Thursday, January 20, 2011

There really is another way, Terri


Don’t roll your eyes, please.

But I think I’ve finally gotten it.

What’s that? you ask.

Or don’t.

Books on the writing craft.

Yeah, you read that correctly. I haven’t always understood what other writers have written about writing fiction.

I feel like Virginia. Yes, Terri, there really is a better way to learn how to write. Try it. Cut the shortcuts. Study the pros. Realize you won’t get it by osmosis.

I’ve been reading another good book on writing this week and as I go through it, I’m seeing the pieces come together. It IS important to understand pacing, and plot structure, and characterization. The list goes on and on.

So no more shortcuts here. I’m done being lazy or lax or someone who thinks it will come any other way. It won’t. At least not in my lifetime.

What shortcuts have you taken in hopes of getting published?

36 comments:

Wendy Paine Miller said...

You left us hanging...what book?

Taking that editing class this summer helped me get a feel for how ready I was and finding my critique partners. ;)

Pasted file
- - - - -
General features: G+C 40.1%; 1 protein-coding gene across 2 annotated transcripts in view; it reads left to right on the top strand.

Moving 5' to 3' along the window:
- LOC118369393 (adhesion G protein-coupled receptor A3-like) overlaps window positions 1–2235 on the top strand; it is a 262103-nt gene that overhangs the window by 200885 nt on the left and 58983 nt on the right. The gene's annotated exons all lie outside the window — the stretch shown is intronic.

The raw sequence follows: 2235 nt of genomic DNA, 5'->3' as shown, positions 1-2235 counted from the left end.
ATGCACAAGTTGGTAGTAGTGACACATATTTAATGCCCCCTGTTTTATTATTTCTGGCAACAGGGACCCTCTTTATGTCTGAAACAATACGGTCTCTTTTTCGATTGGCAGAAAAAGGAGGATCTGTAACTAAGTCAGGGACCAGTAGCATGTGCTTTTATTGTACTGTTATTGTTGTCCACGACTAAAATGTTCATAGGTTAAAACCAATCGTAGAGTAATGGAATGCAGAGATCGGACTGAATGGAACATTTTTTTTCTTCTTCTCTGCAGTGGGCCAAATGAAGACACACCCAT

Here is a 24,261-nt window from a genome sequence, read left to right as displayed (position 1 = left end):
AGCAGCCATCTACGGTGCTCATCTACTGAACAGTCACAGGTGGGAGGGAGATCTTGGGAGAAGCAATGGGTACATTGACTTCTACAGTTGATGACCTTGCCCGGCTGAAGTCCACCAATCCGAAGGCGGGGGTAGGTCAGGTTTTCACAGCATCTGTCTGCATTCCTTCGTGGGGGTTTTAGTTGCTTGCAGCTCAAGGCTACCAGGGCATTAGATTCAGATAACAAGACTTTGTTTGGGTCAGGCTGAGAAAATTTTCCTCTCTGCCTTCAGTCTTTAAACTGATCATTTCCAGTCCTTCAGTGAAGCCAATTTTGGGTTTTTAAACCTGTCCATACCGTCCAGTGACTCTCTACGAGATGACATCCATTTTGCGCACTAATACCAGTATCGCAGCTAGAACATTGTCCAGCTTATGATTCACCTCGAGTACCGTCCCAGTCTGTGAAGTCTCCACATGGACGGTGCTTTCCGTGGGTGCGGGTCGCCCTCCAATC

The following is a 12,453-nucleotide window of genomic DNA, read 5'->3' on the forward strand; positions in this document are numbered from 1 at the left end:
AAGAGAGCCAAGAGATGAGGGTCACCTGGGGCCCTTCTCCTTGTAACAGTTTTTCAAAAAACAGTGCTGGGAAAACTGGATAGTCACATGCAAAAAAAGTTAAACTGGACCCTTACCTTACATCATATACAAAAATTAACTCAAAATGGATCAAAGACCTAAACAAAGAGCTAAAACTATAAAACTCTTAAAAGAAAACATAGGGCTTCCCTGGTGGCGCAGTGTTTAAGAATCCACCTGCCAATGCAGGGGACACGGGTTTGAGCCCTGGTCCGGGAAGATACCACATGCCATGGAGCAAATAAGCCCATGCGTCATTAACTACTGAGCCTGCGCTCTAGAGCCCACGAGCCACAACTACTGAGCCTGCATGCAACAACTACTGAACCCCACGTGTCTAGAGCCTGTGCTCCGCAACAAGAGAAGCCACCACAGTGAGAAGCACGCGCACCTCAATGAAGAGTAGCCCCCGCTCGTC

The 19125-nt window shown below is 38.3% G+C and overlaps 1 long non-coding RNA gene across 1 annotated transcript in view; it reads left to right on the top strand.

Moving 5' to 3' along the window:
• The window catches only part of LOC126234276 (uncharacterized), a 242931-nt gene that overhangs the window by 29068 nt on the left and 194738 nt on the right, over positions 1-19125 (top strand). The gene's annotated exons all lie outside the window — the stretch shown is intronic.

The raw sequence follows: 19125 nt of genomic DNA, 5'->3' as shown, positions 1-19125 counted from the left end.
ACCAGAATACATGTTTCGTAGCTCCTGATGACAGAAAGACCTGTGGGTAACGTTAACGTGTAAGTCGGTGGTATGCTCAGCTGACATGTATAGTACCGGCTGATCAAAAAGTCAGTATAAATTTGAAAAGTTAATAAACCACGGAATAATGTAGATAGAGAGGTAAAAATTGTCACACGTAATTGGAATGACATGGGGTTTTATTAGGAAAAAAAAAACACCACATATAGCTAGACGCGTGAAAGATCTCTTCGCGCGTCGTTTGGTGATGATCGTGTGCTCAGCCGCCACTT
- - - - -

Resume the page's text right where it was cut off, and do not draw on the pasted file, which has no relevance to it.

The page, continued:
~ Wendy

Kenda said...

My shortcut seems to have been the flip side of WRITE, which is READ! While I love to read, it seemed like one more thing that I just didn't have "time" for, yet it should be high on the list for a writer, too. I'm trying to remedy that this year--and looking at my to-read pile, I should have fun! Great question.

Jessica Nelson said...

Uh-oh.
You got me. *blushing* I don't read craft books EVER. I get so bored by them, so I try to read articles on writing sometimes...but it's been awhile. I could probably use a brush-up. lol

Jennifer Shirk said...

What book?!

I just ordered one. But I forget the name. LOL I think Scene and Sequel? NO, Scene and Structure. I heard good things about it.

Lynn said...

You got me wondering which writing craft book you are reading. I have writing books on my shelf I have never read and my goal this year is to read one per month. I'm starting with Natalie's Goldberg's book Writing Down the Bones, for inspiration.